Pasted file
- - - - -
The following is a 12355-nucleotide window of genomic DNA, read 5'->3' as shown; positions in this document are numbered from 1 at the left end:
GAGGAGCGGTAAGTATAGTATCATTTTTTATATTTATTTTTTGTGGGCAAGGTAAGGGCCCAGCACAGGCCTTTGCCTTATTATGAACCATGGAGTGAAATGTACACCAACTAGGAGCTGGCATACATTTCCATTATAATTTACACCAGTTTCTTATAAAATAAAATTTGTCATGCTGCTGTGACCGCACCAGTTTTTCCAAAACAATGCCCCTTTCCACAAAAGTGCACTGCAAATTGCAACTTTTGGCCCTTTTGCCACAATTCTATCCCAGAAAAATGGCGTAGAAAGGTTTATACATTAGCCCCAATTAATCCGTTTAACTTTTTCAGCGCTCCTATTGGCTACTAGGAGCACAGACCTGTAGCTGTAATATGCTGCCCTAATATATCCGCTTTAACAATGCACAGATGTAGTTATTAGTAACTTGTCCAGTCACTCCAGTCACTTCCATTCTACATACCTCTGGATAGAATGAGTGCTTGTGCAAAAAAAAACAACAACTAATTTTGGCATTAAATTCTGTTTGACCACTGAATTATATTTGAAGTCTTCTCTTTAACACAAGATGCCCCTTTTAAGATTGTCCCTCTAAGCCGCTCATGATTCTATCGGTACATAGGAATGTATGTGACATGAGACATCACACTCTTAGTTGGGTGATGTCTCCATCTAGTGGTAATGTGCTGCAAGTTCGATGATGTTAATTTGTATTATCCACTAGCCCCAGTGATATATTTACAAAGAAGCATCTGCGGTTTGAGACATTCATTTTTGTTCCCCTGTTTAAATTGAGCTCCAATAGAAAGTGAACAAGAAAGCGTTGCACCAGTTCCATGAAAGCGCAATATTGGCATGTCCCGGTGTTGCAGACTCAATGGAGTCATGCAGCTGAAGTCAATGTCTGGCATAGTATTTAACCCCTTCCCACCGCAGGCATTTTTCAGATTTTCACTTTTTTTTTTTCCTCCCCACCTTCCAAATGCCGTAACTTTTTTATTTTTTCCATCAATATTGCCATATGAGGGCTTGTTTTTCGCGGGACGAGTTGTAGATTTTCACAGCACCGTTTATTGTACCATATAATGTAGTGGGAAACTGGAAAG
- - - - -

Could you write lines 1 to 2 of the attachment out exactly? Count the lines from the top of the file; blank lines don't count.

The following is a 12355-nucleotide window of genomic DNA, read 5'->3' as shown; positions in this document are numbered from 1 at the left end:
GAGGAGCGGTAAGTATAGTATCATTTTTTATATTTATTTTTTGTGGGCAAGGTAAGGGCCCAGCACAGGCCTTTGCCTTATTATGAACCATGGAGTGAAATGTACACCAACTAGGAGCTGGCATACATTTCCATTATAATTTACACCAGTTTCTTATAAAATAAAATTTGTCATGCTGCTGTGACCGCACCAGTTTTTCCAAAACAATGCCCCTTTCCACAAAAGTGCACTGCAAATTGCAACTTTTGGCCCTTTTGCCACAATTCTATCCCAGAAAAATGGCGTAGAAAGGTTTATACATTAGCCCCAATTAATCCGTTTAACTTTTTCAGCGCTCCTATTGGCTACTAGGAGCACAGACCTGTAGCTGTAATATGCTGCCCTAATATATCCGCTTTAACAATGCACAGATGTAGTTATTAGTAACTTGTCCAGTCACTCCAGTCACTTCCATTCTACATACCTCTGGATAGAATGAGTGCTTGTGCAAAAAAAAACAACAACTAATTTTGGCATTAAATTCTGTTTGACCACTGAATTATATTTGAAGTCTTCTCTTTAACACAAGATGCCCCTTTTAAGATTGTCCCTCTAAGCCGCTCATGATTCTATCGGTACATAGGAATGTATGTGACATGAGACATCACACTCTTAGTTGGGTGATGTCTCCATCTAGTGGTAATGTGCTGCAAGTTCGATGATGTTAATTTGTATTATCCACTAGCCCCAGTGATATATTTACAAAGAAGCATCTGCGGTTTGAGACATTCATTTTTGTTCCCCTGTTTAAATTGAGCTCCAATAGAAAGTGAACAAGAAAGCGTTGCACCAGTTCCATGAAAGCGCAATATTGGCATGTCCCGGTGTTGCAGACTCAATGGAGTCATGCAGCTGAAGTCAATGTCTGGCATAGTATTTAACCCCTTCCCACCGCAGGCATTTTTCAGATTTTCACTTTTTTTTTTTCCTCCCCACCTTCCAAATGCCGTAACTTTTTTATTTTTTCCATCAATATTGCCATATGAGGGCTTGTTTTTCGCGGGACGAGTTGTAGATTTTCACAGCACCGTTTATTGTACCATATAATGTAGTGGGAAACTGGAAAG